Everything Has a Name

One of the most important jobs for a writer is the development of a cast of characters for their stories. Coming up with an appropriate name can be daunting.

Years ago, if I needed a name, I read the telephone book and usually a name would just jump off the page, and into my head. Now of course, a phonebook is an endangered species. In this computer-generated world we live in, I have dabbled, unsuccessfully I might add, with what is called a “Character Name Generator.” You can sort the names with filters such as language, gender, even fantasy. You can go a step farther and find traditions, and historical data from other parts of the world, even ancient historical era’s if that’s what’s needed to further your story.

Most everyone in my age group, though I’m not about to admit my age, first discovered the joys of reading with the “Adventures of Dick and Jane.” I just gave an old copy to my Great Grand Daughter Beatrice. She is one smart little girl. When they were first printed, the names were chosen because they were familiar, and most children could relate to the down to earth names.

As these children grew, they became enamored with the unique, the mysterious. Some of these children grew up to be writers, seeking that mystery for their work by including foreign names, places and languages.

I will admit that seeing foreign language insertions in a written work, can give it a touch of class. A few of my favorite authors include characters from somewhere abroad. It can bring excitement or intrigue into a story.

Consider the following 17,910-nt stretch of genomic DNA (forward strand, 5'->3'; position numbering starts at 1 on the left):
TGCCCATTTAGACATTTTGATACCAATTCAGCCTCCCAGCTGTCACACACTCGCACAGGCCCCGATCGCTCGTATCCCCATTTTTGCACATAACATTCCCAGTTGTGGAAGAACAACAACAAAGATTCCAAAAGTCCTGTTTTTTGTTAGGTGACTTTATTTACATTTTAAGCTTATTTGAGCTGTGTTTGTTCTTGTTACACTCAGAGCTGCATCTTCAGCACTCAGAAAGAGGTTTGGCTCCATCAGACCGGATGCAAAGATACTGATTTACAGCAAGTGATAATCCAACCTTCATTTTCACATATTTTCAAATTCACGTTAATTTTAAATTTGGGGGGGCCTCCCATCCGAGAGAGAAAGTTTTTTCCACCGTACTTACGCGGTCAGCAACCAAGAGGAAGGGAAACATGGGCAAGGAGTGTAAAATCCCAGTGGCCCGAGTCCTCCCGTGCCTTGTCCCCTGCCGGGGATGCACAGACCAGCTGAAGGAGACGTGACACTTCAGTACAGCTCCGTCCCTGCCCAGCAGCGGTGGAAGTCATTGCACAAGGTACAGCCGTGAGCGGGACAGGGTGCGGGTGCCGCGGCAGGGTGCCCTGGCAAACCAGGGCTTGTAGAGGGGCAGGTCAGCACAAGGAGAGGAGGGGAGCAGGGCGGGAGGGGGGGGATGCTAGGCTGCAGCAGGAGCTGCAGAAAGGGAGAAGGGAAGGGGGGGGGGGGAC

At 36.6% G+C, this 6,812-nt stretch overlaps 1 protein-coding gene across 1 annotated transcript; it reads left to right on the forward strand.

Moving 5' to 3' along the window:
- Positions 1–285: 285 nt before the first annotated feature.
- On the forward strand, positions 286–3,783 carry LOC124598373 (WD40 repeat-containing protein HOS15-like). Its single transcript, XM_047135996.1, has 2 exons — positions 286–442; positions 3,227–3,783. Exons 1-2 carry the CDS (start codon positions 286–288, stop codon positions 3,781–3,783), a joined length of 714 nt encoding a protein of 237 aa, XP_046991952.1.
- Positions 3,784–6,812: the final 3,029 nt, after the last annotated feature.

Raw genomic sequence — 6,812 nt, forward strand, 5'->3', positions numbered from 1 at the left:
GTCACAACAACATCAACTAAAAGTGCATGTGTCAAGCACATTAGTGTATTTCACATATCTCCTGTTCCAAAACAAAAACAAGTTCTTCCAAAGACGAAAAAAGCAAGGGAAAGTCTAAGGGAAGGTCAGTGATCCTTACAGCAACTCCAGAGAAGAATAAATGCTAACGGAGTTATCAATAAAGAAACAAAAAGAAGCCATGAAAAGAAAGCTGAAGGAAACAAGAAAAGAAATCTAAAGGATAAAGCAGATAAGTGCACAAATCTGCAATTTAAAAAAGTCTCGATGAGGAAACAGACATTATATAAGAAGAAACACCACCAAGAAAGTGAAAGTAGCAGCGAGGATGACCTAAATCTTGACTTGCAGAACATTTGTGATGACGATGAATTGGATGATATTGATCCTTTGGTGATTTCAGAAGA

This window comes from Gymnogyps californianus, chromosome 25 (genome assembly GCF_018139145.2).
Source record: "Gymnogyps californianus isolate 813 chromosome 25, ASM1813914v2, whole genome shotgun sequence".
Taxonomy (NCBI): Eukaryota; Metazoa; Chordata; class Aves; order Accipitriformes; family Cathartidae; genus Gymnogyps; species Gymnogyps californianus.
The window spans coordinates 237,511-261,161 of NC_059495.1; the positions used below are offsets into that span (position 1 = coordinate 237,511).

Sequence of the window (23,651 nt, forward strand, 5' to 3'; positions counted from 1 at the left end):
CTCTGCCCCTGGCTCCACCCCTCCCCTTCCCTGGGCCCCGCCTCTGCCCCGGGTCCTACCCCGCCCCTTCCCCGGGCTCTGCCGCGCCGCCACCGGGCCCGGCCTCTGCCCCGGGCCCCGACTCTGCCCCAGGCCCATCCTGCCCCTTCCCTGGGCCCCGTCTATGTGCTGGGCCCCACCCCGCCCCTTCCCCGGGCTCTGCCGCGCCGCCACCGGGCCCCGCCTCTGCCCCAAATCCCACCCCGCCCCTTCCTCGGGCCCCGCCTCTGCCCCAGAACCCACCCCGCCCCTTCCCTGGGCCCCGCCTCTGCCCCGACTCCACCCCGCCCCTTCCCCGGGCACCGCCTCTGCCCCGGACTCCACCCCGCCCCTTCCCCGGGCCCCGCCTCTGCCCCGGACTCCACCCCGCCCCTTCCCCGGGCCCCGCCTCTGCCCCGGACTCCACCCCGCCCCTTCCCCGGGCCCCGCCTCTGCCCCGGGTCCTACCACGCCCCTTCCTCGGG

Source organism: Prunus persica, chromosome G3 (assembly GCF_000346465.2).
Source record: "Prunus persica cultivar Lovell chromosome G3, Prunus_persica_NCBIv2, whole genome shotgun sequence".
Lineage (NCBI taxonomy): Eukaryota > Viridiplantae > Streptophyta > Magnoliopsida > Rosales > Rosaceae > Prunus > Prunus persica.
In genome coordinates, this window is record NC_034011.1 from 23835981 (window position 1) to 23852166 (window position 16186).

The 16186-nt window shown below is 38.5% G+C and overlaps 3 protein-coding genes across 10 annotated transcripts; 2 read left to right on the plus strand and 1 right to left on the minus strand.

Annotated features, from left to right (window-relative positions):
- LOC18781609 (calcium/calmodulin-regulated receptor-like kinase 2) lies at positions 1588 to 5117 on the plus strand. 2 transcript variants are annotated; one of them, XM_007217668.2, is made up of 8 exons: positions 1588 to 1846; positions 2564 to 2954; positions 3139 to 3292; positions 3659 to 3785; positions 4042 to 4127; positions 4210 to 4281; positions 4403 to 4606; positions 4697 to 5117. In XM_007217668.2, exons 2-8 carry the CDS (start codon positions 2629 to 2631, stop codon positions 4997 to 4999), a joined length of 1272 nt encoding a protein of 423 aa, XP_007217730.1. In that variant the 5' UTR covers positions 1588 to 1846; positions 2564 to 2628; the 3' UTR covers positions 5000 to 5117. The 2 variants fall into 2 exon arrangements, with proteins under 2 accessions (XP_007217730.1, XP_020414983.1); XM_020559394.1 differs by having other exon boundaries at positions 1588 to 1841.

But the writer does have to give due diligence when making the decision to use foreign language or even a created original name.

• The first question has to do with motive. Will it enhance your work, do you feel that it’s important for your story?

• Is there a reason for foreign characters and language in the story.

• When choosing a name, you have to ask yourself, will the reader know how to pronounce it? Maybe the character can be put on the spot to pronounce his or her own name, to be certain.

I must admit that as an avid reader there have been many times that I have tried a character’s name 15 different ways, and never felt certain that I was saying it correctly. It distracted me from the story.

In the final analysis, it’s up to the writer how they choose to highlight their stories, be it language, murder or mystery.

Sandi Furlong
Latest posts by Sandi Furlong (see all)

Leave a Reply

Your email address will not be published. Required fields are marked *